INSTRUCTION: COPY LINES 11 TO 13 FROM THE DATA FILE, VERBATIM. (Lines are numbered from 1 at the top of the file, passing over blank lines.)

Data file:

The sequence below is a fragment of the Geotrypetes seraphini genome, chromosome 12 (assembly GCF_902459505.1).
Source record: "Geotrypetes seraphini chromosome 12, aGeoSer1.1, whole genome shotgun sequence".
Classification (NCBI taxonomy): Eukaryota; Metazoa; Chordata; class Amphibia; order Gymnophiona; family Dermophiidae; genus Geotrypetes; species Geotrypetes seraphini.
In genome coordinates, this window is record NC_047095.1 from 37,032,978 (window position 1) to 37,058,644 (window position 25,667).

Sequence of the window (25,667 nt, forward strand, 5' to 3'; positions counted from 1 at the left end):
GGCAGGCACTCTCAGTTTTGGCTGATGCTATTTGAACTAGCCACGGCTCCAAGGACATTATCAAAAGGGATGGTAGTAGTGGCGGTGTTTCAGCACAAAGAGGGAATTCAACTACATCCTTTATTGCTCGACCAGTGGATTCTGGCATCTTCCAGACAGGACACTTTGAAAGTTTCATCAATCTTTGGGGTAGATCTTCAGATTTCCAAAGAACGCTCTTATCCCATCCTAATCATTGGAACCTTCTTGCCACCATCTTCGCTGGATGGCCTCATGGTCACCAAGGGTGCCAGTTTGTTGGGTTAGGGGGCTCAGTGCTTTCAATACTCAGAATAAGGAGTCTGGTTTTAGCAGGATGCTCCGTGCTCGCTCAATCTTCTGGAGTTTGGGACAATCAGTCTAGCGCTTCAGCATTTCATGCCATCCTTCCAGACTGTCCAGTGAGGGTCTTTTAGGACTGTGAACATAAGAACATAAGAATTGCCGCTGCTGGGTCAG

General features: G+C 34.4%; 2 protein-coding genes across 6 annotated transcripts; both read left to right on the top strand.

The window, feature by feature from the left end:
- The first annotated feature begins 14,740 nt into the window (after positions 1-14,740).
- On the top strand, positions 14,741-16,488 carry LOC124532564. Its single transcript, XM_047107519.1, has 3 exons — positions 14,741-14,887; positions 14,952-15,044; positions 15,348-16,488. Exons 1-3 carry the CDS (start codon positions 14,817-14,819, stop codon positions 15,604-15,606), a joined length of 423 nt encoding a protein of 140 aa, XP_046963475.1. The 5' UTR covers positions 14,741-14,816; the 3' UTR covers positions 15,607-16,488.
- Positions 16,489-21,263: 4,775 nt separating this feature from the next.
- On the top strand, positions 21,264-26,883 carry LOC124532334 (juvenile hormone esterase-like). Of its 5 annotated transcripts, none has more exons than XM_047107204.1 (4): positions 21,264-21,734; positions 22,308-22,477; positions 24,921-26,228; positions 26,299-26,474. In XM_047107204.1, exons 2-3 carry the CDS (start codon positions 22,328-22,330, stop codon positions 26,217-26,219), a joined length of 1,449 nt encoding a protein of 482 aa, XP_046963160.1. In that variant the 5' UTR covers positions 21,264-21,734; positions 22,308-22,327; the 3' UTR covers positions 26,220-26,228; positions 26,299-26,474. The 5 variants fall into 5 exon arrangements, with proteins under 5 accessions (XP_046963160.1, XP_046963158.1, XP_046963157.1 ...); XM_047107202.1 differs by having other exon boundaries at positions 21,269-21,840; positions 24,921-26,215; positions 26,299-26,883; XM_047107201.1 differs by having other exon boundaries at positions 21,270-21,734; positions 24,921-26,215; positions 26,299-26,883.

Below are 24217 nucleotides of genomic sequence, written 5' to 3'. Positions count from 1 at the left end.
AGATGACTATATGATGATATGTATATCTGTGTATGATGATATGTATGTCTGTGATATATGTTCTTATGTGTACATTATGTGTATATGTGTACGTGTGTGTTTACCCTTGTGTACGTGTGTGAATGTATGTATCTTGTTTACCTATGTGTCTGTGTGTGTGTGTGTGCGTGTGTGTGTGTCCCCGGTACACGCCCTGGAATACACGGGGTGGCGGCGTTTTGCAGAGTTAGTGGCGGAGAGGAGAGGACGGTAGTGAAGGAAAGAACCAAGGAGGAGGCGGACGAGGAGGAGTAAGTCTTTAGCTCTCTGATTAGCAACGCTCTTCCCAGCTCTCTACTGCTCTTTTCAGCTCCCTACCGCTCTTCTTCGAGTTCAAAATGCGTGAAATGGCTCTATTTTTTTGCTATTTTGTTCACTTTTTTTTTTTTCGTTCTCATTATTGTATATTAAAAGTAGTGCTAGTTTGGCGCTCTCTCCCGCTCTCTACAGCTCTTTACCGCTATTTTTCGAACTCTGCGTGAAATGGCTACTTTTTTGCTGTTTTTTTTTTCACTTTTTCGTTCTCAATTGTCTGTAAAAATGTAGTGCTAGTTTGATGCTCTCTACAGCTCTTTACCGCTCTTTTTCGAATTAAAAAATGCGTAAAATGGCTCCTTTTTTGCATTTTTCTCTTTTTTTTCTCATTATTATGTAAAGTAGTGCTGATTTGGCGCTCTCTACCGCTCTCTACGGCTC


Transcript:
- Positions 16,489-21,263: 4,775 nt separating this feature from the next.
- On the top strand, positions 21,264-26,883 carry LOC124532334 (juvenile hormone esterase-like). Of its 5 annotated transcripts, none has more exons than XM_047107204.1 (4): positions 21,264-21,734; positions 22,308-22,477; positions 24,921-26,228; positions 26,299-26,474. In XM_047107204.1, exons 2-3 carry the CDS (start codon positions 22,328-22,330, stop codon positions 26,217-26,219), a joined length of 1,449 nt encoding a protein of 482 aa, XP_046963160.1. In that variant the 5' UTR covers positions 21,264-21,734; positions 22,308-22,327; the 3' UTR covers positions 26,220-26,228; positions 26,299-26,474. The 5 variants fall into 5 exon arrangements, with proteins under 5 accessions (XP_046963160.1, XP_046963158.1, XP_046963157.1 ...); XM_047107202.1 differs by having other exon boundaries at positions 21,269-21,840; positions 24,921-26,215; positions 26,299-26,883; XM_047107201.1 differs by having other exon boundaries at positions 21,270-21,734; positions 24,921-26,215; positions 26,299-26,883.

Below are 24217 nucleotides of genomic sequence, written 5' to 3'. Positions count from 1 at the left end.